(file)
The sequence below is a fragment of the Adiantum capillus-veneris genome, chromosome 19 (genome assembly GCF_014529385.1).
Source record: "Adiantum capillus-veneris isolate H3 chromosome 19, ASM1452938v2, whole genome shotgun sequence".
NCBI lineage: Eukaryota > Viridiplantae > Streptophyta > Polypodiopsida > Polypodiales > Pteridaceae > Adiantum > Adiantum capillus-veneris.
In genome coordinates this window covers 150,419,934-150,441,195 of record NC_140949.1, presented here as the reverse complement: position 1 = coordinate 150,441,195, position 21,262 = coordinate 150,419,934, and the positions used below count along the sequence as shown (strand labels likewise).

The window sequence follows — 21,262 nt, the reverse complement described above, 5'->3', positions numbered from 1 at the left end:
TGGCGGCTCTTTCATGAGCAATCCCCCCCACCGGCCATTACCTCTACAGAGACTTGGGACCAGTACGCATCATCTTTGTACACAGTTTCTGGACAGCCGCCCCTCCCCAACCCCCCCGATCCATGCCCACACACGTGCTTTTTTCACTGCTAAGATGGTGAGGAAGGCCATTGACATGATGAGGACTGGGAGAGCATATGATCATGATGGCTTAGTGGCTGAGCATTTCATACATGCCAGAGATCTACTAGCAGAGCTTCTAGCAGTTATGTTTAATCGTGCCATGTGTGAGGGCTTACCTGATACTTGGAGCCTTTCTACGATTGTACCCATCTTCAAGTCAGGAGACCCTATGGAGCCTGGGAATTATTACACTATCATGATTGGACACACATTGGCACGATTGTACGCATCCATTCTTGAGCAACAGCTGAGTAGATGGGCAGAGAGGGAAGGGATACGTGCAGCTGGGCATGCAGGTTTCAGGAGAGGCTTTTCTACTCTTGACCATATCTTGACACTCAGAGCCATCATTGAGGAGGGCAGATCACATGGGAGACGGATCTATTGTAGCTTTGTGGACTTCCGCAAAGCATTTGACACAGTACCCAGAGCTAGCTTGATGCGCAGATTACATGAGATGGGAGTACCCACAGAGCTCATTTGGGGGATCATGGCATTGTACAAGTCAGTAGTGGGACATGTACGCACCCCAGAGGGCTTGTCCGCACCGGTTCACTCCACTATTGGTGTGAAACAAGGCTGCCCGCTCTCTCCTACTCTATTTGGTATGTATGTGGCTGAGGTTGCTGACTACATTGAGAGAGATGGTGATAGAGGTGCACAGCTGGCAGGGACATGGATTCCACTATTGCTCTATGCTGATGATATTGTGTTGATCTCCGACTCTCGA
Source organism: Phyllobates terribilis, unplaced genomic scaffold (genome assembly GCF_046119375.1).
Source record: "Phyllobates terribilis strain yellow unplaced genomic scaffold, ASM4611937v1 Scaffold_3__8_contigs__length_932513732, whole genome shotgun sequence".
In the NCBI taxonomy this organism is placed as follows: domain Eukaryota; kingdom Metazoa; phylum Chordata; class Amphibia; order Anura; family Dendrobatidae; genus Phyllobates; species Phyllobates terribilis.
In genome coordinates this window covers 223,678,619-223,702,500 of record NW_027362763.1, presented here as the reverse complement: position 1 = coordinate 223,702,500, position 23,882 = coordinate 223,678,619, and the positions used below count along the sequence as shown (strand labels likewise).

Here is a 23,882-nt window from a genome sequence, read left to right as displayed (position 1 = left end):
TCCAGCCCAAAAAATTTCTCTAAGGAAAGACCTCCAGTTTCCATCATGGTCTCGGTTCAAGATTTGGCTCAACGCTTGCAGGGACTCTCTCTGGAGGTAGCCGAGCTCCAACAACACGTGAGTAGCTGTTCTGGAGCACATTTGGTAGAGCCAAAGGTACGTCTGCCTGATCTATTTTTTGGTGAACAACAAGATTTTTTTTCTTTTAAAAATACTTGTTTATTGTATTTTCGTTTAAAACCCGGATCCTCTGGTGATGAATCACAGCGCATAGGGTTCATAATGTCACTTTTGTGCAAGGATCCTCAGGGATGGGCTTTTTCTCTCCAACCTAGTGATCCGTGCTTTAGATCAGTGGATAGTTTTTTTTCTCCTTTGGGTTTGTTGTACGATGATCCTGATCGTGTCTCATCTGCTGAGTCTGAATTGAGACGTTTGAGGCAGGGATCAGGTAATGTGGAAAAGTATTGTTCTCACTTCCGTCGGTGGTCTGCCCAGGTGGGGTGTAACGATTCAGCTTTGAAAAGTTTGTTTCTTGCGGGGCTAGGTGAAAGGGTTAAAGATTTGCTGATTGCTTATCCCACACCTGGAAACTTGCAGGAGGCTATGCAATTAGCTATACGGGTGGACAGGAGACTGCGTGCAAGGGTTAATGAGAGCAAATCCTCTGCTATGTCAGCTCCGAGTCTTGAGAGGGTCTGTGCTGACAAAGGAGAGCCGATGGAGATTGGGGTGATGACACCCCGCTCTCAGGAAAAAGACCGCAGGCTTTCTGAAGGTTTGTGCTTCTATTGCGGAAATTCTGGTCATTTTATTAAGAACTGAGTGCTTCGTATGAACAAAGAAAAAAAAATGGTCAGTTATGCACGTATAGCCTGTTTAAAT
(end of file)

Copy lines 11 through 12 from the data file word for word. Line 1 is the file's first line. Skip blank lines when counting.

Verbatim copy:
Here is a 23,882-nt window from a genome sequence, read left to right as displayed (position 1 = left end):
TCCAGCCCAAAAAATTTCTCTAAGGAAAGACCTCCAGTTTCCATCATGGTCTCGGTTCAAGATTTGGCTCAACGCTTGCAGGGACTCTCTCTGGAGGTAGCCGAGCTCCAACAACACGTGAGTAGCTGTTCTGGAGCACATTTGGTAGAGCCAAAGGTACGTCTGCCTGATCTATTTTTTGGTGAACAACAAGATTTTTTTTCTTTTAAAAATACTTGTTTATTGTATTTTCGTTTAAAACCCGGATCCTCTGGTGATGAATCACAGCGCATAGGGTTCATAATGTCACTTTTGTGCAAGGATCCTCAGGGATGGGCTTTTTCTCTCCAACCTAGTGATCCGTGCTTTAGATCAGTGGATAGTTTTTTTTCTCCTTTGGGTTTGTTGTACGATGATCCTGATCGTGTCTCATCTGCTGAGTCTGAATTGAGACGTTTGAGGCAGGGATCAGGTAATGTGGAAAAGTATTGTTCTCACTTCCGTCGGTGGTCTGCCCAGGTGGGGTGTAACGATTCAGCTTTGAAAAGTTTGTTTCTTGCGGGGCTAGGTGAAAGGGTTAAAGATTTGCTGATTGCTTATCCCACACCTGGAAACTTGCAGGAGGCTATGCAATTAGCTATACGGGTGGACAGGAGACTGCGTGCAAGGGTTAATGAGAGCAAATCCTCTGCTATGTCAGCTCCGAGTCTTGAGAGGGTCTGTGCTGACAAAGGAGAGCCGATGGAGATTGGGGTGATGACACCCCGCTCTCAGGAAAAAGACCGCAGGCTTTCTGAAGGTTTGTGCTTCTATTGCGGAAATTCTGGTCATTTTATTAAGAACTGAGTGCTTCGTATGAACAAAGAAAAAAAAATGGTCAGTTATGCACGTATAGCCTGTTTAAAT